Dir/scr. Paul Weitz. US, 2015. 79 mins
Lily Tomlin has found herself a peach of a role in Grandma as a misanthropic, feminist poet who isn’t afraid to speak her mind, challenge convention and hurt everyone’s feelings along the way. She plays it to perfection in a bracing, very entertaining little road movie with more grit and gumption than the subject matter might have suggested.
Elle’s tart dialogue and aggressive attitudes benefit from Tomlin’s sharp comic timing
Writer/director Paul Weitz (About A Boy, Little Fockers) seems most comfortable with a prickly one-liner or a bickering confrontation, but he still manages to find moments of real dramatic heft and poignancy in this compact tale. One of the year’s low-budget success stories in America, Grandma has been a slow, steady box-officer performer over the course of its release. Tomlin’s recent Golden Globe nomination and status as a legitimate Oscar contender should help to keep attention focused on the film as it opens internationally.
It has been quite a considerable time since Lily Tomlin played a leading film role and one of the pleasures of Grandma is the way it makes us feel as if we are rediscovering the 76-year-old actress. Her Elle Reid is a grumpy old woman with the disposition of a slumbering bear that has been woken from hibernation and is not too happy about it. At the beginning of the film she brutally breaks up with her younger girlfriend Olivia (Judy Greer), claiming she is a footnote in Elle’s romantic life compared to the 38 years she spent with her late partner and the love of her life.
When her granddaughter Sage (Julia Garner) arrives seeking $630 for an abortion scheduled for that afternoon, Elle revs up her beloved vintage Dodge Royal and the duo ride around Los Angeles desperately seeking the money from old flames and close friends.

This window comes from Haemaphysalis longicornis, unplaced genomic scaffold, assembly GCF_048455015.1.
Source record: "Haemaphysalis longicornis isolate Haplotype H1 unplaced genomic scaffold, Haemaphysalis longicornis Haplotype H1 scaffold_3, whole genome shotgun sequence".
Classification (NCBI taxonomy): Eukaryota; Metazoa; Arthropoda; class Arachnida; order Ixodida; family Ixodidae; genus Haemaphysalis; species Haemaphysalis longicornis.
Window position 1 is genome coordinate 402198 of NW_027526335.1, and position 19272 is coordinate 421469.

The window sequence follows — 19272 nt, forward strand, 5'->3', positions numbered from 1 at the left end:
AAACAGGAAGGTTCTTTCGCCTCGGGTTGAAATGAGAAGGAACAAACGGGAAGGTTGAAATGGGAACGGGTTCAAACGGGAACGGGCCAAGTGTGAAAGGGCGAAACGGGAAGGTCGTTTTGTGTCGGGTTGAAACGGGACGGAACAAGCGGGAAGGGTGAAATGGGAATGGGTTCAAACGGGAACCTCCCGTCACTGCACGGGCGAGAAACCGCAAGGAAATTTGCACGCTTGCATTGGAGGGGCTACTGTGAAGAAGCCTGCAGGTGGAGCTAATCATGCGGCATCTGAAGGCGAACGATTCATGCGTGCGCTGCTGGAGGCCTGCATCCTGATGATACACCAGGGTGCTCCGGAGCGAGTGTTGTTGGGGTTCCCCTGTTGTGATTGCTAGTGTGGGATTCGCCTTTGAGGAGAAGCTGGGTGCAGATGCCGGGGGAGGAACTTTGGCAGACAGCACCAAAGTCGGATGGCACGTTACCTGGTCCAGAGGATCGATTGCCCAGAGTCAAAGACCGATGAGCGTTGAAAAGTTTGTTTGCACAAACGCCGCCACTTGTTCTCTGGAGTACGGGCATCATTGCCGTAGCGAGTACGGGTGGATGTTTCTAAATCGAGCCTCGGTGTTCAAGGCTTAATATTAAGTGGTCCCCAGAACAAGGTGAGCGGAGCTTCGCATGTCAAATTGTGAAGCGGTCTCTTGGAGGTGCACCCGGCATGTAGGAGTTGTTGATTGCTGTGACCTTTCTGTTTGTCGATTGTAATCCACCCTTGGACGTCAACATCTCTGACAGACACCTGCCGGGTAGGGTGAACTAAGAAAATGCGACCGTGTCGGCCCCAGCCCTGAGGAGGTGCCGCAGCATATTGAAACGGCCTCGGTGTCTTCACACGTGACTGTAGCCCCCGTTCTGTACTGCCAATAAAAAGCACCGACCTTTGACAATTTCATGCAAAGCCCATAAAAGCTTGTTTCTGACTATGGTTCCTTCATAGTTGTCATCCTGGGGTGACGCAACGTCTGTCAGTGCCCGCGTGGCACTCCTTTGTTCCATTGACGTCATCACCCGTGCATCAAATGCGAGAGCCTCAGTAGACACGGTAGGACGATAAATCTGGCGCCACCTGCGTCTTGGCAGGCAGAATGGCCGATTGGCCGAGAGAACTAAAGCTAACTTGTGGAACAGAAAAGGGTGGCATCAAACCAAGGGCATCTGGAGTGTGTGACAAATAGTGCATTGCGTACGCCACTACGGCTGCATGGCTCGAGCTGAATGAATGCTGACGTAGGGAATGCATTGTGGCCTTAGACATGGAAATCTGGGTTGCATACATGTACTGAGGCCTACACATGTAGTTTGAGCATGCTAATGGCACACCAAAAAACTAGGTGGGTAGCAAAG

Elle’s tart dialogue and aggressive attitudes benefit from Tomlin’s sharp comic timing, especially when Elle challenges Sage’s feckless boyfriend or bemoans how difficult it is to find a reasonably priced abortion in modern Los Angeles. She seems a woman out of her time, but there is still has plenty of fight left in her and Tomlin also conveys Elle’s need to rage against the world.
The duo’s eventually crosses paths with Sage’s mother, corporate high-flier Judy (Marcia Gay Harden) and Elle’s former partner Karl (Sam Elliott). There is a world of emotion between Tomlin and an excellent Elliott as their characters briefly revisit past times, pick at old wounds and mull over lingering regrets. The tender, deeply felt emotions in these scenes are easily among the most compelling in the film.
Inevitably, the story starts shifting into a softer focus in which there will be family reconciliation and gestures of peace and understanding. Even then, there is still an attempt to keep a political edge to the tale of three generations of women, the sacrifices they have made and the way they have lived with the consequences.
Grandma was clearly made on modest resources and can look a little rough and ready in places. Viewers will, however, be more than willing to overlook its imperfections - because it is so funny and engaging and because Lily Tomlin is such a joy to behold.
Production Companies 1821 Media, Depth Of Field Productions
International sales: Sony Pictures Classics, www.sonyclassics.com
Producers Andrew Miano, Paul Weitz, Paris Kassidokostas-Latsis, Terry Dougas
Cinematography: Tobias Datum
Editor: Jonathan Corn
Production designer: Cindy Chao, Michele Yu
Music: Joel P West
Main cast: Lily Tomlin, Julia Garner, Marcia Gay Harden, Judy Greer, Sam Elliott